MORGANTOWN, W.Va. – For West Virginia fans, there is a growing sense of frustration over the Mountaineers’ inability to win a conference title since moving to the Big 12 in 2012.

But frustration is a more enjoyable emotion than whatever Syracuse fans have felt since moving to the ACC when the Big East folded in 2013 – although that despair is rapidly transforming into something far better.

For the Orange, a trip to the Camping World Bowl marks a major step forward for a program that was initially left a step behind after the great collegiate conference reshuffle.

Dino Babers is Syracuse’s third head coach since the Orange last faced West Virginia in the 2012 Pinstripe Bowl. Babers replaced Scott Shafer, who took over when Doug Marrone was hired by the Buffalo Bills after merely finishing .500 in his four years at Syracuse.

Going into this season, the Orange were 22-39 with one bowl appearance in the five seasons that passed since beating the Mountaineers in the Pinstripe Bowl. In contrast, Dana Holgorsen and West Virginia went 36-28 in the same stretch, making four bowl appearances.

“You guys go bowling all the time, but this is new ground for us,” Babers said. “I just have to make sure it’s not like the first day of school where they’re so excited by the new surroundings that they don’t forget that they do have a fantastic West Virginia football team to get ready for.”

Syracuse was in a state of disrepair when Babers took over in 2016, trying to reinvigorate the program with the Air Raid offense he mastered at Eastern Illinois with the help of quarterback Jimmy Garoppolo.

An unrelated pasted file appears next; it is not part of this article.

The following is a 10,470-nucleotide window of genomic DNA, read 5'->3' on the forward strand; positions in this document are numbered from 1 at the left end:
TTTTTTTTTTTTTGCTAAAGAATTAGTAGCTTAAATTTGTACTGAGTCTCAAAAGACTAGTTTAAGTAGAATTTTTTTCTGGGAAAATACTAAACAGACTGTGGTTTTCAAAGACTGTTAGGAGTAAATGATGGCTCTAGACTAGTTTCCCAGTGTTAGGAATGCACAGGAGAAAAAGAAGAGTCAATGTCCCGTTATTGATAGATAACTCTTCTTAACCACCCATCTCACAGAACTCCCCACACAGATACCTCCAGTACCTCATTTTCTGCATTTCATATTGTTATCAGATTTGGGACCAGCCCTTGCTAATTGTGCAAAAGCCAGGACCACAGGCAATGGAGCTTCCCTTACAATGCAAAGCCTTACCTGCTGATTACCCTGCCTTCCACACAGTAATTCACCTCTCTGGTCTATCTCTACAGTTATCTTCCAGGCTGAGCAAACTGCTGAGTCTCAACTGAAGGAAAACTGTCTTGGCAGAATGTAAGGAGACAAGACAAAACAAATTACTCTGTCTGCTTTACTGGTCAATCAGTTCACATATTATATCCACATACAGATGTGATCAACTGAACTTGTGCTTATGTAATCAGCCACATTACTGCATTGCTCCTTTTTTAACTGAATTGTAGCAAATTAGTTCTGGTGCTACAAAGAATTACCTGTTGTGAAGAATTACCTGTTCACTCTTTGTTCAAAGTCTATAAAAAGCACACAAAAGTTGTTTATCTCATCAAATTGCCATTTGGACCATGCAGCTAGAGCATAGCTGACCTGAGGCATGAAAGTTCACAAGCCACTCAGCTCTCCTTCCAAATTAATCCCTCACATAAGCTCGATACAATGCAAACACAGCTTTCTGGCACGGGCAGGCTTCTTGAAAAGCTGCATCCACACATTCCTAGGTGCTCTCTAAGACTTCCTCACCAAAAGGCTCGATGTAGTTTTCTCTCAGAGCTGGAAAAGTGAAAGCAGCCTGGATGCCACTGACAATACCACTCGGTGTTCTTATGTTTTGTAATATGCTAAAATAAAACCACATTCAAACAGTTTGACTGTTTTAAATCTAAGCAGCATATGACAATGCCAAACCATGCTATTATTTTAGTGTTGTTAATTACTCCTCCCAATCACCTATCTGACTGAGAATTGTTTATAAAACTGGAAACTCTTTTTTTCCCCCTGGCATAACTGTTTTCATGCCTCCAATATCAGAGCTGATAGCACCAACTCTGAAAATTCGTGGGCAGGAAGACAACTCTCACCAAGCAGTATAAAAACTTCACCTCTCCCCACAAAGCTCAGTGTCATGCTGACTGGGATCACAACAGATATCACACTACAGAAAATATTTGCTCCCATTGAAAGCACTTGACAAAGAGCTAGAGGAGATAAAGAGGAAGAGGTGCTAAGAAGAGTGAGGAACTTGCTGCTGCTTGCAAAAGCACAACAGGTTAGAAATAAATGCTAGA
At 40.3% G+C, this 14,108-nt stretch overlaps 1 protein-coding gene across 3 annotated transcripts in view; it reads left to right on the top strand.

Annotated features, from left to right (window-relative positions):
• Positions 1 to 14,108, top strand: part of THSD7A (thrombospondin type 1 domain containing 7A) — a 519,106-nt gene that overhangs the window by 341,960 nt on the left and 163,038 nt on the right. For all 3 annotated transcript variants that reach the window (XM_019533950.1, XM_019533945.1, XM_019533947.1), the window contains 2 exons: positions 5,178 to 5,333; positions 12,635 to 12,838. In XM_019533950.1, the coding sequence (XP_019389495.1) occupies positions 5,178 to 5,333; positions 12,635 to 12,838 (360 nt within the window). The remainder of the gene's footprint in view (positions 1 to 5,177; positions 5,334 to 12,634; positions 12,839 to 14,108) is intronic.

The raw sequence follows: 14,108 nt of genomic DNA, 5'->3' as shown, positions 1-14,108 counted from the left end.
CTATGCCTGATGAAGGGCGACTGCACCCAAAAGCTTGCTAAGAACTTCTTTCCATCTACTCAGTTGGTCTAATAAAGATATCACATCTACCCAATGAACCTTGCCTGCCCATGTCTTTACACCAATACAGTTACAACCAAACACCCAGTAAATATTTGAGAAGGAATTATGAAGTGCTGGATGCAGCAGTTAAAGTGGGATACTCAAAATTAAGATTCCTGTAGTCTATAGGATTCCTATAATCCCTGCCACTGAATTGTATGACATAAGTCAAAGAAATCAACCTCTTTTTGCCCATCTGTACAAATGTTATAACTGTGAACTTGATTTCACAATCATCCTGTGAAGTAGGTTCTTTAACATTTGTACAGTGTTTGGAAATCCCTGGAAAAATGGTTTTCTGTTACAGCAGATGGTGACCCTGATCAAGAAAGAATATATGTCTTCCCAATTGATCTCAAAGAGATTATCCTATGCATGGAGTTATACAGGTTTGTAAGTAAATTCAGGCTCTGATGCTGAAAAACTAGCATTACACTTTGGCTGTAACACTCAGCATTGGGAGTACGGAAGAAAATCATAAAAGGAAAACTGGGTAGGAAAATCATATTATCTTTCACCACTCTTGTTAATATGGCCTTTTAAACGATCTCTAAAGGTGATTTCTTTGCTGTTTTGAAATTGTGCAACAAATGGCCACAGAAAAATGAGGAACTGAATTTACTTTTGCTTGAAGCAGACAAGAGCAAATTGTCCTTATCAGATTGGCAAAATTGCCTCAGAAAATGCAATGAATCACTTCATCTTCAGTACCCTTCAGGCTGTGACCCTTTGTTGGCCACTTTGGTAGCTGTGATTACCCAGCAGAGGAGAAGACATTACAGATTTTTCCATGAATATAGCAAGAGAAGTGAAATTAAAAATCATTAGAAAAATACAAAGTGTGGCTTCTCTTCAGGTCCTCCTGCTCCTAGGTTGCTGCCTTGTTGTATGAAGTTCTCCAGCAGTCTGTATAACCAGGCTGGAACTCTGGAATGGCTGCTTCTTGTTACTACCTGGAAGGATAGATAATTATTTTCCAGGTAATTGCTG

“Me and Dino go way back. We’ve known each other a long time, growing up in the Air Raid system and going to clinics,” said West Virginia coach Dana Holgorsen, who will be facing Babers for the first time. “He’s had unbelievable success running that type of system as a head coach. I’m very familiar with what they do.”

Despite a talent disparity, the Orange picked up signature wins over ranked teams in each of Babers’ first two seasons – over No. 17 Virginia Tech in Year 1, and No. 2 Clemson last season. But those were merely blips in back-to-back 4-8 seasons. Now the Orange have found consistency, and with it comes a shot at the program’s first 10-win season since 2001.

“This is an exciting season for us, bouncing back from a period of losing in our football family as a winner,” Babers said. “We’re really excited about the opportunity.”

Records since 2013

2013

Syracuse: 7-6 (4-4 ACC, won in Texas Bowl)

West Virginia: 4-8 (2-7 Big 12)

2014

Syracuse: 3-9 (1-7 ACC)

West Virginia: 7-6 (5-4 Big 12, lost in Liberty Bowl)

2015

Syracuse: 4-8 (2-6 ACC)

West Virginia: 8-5 (4-5 Big 12, won in Cactus Bowl)

2016

Syracuse: 4-8 (2-6 ACC)

West Virginia: 10-3 (7-2 Big 12, lost in Russell Athletic Bowl)

2017

Syracuse: 4-8 (2-6 ACC)

West Virginia: 7-6 (5-4 Big 12, lost in Heart of Dallas Bowl)

2018

Syracuse: 9-3 (6-2 ACC)

West Virginia: 8-3 (6-3 Big 12)

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